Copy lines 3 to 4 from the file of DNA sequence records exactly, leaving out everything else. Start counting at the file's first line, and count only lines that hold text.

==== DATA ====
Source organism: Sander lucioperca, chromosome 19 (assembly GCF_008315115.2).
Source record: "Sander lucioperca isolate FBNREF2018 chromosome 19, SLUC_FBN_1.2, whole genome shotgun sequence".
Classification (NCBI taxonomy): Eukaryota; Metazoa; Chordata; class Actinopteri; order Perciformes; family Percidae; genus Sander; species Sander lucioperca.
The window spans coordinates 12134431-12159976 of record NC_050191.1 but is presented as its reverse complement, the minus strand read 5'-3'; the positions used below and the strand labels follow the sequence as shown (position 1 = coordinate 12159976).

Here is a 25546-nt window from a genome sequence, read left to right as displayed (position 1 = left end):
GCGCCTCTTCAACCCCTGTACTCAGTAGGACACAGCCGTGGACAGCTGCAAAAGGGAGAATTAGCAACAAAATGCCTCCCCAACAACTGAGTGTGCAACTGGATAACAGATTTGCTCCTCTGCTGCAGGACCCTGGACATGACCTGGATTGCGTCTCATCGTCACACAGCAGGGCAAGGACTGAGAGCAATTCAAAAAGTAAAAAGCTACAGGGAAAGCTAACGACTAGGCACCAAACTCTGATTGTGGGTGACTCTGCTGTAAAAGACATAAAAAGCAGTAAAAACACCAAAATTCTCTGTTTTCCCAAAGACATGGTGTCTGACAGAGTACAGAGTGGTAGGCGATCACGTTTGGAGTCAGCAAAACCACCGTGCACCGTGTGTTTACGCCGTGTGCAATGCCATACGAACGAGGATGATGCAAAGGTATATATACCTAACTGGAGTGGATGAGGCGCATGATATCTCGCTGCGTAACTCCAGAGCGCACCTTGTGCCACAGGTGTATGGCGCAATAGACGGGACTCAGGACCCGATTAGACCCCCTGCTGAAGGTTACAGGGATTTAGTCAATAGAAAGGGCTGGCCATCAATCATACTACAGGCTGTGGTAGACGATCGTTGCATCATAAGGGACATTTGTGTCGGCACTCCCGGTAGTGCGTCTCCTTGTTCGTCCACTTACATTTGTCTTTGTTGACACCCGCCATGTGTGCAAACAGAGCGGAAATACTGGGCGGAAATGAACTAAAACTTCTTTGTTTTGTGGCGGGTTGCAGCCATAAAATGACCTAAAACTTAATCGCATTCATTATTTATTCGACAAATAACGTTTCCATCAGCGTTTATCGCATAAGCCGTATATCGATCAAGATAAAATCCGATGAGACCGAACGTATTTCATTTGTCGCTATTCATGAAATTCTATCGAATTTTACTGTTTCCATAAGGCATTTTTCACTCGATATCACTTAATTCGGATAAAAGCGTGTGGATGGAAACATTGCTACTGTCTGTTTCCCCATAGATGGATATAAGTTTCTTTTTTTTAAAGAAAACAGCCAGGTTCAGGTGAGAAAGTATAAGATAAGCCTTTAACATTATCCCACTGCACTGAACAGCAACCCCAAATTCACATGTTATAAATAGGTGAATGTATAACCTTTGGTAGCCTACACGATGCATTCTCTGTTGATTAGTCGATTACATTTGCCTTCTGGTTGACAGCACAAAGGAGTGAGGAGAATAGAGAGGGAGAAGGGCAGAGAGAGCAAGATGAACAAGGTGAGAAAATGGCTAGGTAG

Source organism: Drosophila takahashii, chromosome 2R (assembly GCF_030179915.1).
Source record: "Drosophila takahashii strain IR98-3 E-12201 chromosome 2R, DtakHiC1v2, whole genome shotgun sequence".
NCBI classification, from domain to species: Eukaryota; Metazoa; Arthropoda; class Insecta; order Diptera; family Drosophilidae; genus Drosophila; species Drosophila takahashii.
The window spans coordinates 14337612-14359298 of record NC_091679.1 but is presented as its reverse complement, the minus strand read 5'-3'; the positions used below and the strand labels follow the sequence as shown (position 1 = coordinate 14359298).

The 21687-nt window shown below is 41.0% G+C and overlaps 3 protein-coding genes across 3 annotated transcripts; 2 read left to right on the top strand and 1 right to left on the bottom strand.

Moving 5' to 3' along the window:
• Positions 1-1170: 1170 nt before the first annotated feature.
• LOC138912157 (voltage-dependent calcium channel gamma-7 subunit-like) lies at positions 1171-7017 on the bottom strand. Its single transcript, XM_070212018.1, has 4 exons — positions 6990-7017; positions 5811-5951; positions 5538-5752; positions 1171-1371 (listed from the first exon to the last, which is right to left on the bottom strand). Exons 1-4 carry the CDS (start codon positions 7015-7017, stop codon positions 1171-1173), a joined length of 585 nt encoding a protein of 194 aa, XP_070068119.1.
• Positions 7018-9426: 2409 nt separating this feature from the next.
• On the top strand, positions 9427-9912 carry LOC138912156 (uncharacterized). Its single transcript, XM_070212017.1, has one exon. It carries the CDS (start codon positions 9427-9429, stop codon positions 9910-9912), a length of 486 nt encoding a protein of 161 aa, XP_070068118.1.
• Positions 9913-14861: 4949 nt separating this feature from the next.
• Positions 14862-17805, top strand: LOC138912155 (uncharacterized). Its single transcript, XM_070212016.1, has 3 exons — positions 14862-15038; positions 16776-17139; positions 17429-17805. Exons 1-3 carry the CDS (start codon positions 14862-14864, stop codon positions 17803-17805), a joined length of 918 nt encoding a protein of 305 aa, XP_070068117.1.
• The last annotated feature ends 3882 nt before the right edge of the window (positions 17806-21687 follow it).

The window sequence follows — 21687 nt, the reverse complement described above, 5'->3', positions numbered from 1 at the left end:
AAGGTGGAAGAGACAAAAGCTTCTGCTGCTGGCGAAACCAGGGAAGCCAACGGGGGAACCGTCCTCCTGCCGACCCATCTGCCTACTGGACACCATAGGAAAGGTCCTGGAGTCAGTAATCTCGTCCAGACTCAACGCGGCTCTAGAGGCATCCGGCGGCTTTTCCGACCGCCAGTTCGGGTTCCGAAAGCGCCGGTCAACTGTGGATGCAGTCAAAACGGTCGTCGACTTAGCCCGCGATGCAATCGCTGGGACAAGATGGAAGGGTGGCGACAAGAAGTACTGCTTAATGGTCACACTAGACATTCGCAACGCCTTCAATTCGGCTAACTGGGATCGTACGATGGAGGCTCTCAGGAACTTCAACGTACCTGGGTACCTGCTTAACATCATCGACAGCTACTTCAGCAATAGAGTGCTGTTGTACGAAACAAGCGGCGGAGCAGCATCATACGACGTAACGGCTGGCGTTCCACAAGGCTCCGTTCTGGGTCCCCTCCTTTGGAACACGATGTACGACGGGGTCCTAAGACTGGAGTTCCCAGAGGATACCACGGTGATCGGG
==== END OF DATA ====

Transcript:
Classification (NCBI taxonomy): Eukaryota; Metazoa; Chordata; class Actinopteri; order Perciformes; family Percidae; genus Sander; species Sander lucioperca.
The window spans coordinates 12134431-12159976 of record NC_050191.1 but is presented as its reverse complement, the minus strand read 5'-3'; the positions used below and the strand labels follow the sequence as shown (position 1 = coordinate 12159976).